|There has been a rise in the number of elderly people being treated for drinking problems in London, according to figures compiled for BBC Inside Out London.|
There has been a sharp rise in the number of elderly people being treated for drinking problems in London, figures suggest.
Figures compiled for BBC Inside Out London by the NHS Information Centre reveal over the past 10 years, there has been a 163% increase in alcohol-related hospital admissions for the over-65s.
The rate is rising faster for the over-65s than any other age group in the UK, and only north-east England has a higher rate of these admissions than London.
Older people are much more likely to drink every day than those of other ages, according to an NHS study into alcohol use.
While the rest of the population is drinking slightly less, and slightly less often on average, this is not the case for older people, it said.
Prof Tony Rao, from the Royal College of Psychiatrists (RCPsych), said: "London is a bit of a pressure point.
"Within London there are areas like Hammersmith and Fulham, Southwark and Camden with even higher rates of death [than the rest of England] from alcohol-related illnesses."
The RCPsych claims GPs are missing the problems of elderly drinkers through a combination of time constraints, lack of expertise and the reluctance of older people to ask for help.
Dr Claire Gerado, who chairs the Royal College of GPs, said: "I think we focus far too much on the young ones.
"We do that because the young ones are more visible - they vomit in streets. You don't tend to see a retired 70-year-old bank manager vomiting in the street.
"But it's just as much of a problem for people drinking at the other end of life as it is for the young ones."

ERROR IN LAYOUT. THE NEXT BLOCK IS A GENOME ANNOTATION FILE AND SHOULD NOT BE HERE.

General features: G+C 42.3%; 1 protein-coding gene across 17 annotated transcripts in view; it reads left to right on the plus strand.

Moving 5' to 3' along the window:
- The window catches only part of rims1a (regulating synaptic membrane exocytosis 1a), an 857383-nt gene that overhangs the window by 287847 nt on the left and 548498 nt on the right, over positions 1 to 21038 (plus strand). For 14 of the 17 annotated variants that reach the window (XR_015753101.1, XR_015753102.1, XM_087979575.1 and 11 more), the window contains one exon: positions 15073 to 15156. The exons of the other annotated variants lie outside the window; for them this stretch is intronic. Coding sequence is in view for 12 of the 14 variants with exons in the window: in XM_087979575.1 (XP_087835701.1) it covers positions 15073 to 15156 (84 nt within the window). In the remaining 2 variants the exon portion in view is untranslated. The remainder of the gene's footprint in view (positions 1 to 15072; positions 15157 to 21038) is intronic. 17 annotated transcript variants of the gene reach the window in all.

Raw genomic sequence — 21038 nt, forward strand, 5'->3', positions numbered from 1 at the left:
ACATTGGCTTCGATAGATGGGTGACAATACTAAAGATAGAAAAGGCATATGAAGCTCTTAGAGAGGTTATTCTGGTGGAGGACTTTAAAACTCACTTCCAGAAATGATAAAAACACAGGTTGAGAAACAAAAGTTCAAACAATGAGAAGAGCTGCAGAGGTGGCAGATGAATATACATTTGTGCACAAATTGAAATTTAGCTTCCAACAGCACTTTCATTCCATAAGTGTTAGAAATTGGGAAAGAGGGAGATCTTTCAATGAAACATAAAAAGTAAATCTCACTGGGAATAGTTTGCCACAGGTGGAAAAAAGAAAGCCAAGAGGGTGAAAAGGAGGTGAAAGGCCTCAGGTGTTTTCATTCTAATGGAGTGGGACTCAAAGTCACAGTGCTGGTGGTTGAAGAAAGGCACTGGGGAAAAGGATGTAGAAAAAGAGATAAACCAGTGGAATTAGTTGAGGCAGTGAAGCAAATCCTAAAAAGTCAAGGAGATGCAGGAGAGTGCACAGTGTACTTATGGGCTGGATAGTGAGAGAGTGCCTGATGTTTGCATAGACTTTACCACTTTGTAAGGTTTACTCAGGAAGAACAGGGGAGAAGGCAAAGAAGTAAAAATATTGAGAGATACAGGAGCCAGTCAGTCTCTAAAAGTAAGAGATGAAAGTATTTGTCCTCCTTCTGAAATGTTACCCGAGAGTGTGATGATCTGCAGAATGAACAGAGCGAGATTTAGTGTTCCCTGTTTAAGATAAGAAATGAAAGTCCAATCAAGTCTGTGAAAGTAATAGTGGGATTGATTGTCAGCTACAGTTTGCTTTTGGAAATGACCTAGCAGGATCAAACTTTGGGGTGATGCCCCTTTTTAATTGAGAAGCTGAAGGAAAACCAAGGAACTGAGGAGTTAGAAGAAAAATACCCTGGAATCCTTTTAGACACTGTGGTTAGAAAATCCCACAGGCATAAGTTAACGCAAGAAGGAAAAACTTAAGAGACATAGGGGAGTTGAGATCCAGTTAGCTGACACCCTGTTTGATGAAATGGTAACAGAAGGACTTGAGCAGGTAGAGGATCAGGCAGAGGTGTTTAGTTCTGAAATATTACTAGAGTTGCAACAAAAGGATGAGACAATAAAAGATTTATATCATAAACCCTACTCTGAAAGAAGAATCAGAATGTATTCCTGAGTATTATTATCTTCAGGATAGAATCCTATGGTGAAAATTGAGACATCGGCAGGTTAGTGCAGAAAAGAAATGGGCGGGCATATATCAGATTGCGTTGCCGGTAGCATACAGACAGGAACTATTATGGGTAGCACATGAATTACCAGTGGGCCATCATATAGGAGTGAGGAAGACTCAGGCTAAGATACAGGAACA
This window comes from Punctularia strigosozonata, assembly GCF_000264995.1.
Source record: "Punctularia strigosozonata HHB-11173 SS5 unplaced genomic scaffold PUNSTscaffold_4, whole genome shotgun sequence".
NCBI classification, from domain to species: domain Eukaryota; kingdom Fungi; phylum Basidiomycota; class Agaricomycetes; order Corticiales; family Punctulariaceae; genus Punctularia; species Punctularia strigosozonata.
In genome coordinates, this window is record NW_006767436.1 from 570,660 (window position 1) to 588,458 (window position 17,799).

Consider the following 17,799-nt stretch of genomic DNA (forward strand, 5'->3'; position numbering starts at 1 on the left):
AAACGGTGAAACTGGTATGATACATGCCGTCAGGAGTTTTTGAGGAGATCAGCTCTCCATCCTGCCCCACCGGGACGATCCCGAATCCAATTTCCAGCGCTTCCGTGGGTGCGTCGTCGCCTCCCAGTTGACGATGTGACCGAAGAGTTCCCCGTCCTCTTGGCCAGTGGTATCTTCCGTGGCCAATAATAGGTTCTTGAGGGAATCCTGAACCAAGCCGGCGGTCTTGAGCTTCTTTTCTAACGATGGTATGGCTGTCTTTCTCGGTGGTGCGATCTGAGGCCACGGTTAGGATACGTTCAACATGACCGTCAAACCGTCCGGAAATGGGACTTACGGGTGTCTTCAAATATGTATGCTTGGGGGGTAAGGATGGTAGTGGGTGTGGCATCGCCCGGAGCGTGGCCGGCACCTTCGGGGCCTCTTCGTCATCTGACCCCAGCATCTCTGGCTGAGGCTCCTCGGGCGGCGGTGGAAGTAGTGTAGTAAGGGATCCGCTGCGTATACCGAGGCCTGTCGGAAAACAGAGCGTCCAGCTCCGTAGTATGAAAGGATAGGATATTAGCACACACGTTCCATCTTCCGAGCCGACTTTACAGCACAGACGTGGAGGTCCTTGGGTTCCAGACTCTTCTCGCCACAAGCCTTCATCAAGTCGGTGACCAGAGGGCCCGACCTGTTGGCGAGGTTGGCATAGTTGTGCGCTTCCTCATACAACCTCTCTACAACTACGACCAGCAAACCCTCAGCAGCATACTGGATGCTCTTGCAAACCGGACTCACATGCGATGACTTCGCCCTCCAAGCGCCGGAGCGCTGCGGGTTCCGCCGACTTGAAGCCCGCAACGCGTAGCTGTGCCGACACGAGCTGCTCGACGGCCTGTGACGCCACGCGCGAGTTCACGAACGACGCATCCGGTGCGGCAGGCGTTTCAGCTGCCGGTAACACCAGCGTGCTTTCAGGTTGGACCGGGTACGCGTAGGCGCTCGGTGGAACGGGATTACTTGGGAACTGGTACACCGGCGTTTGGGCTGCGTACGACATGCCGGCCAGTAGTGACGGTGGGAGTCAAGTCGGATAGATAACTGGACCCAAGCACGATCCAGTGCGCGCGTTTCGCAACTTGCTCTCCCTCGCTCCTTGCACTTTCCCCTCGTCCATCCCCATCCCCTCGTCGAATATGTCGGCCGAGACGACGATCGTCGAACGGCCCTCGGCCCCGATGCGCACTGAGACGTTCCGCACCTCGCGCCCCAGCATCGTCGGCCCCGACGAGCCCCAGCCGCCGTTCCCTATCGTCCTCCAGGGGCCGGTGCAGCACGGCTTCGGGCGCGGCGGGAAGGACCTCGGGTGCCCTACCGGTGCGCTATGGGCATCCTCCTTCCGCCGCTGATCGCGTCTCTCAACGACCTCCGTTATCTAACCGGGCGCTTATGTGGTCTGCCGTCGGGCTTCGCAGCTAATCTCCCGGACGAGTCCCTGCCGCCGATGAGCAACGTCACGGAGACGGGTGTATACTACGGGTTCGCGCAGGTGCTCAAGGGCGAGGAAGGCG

NHS research has found older drinkers often regard excessive drinking problems as a taboo subject.
They may also think it is too late to get help, that services are not designed for them, or they may think that they do not have a problem in the first place.'Never an issue'
Health experts cite a range of reasons for older people drinking heavily including boredom, loneliness, change in lifestyle - usually retirement, bereavement and as a form of self-medication.
But there are very few services which offer specific support for elderly drinkers.
One of the few to target work specifically with the elderly in London is the charity Foundation 66, which has seen an increasing number of senior citizens seeking help.
The charity's Sean Dudley said: "It's interesting that 40% of people who are accessing our service have never accessed an alcohol service previously.
"For them, drinking became problematic probably in their late-40s, their 50s and 60s, whereas previously it was never an issue."
One Hammersmith resident, who wishes to remain anonymous, is in recovery for a drinking problem that started relatively late in her life.
"I didn't drink hardly at all before age of 60, just sherry maybe, but then I just took off," she said.
"I had lots and lots of upsets with the family, they just couldn't cope and hadn't seen me drinking before - it was out of control, completely out of control.
"I had time on my hands, I met other people who liked a drink and I continued when I went home.
"I think I just stopped in time, because it was getting to the stage where I was not recovering. I couldn't get off [the] floor."
She is now in recovery for her alcoholism at a centre run by Foundation 66.
BBC © 2012
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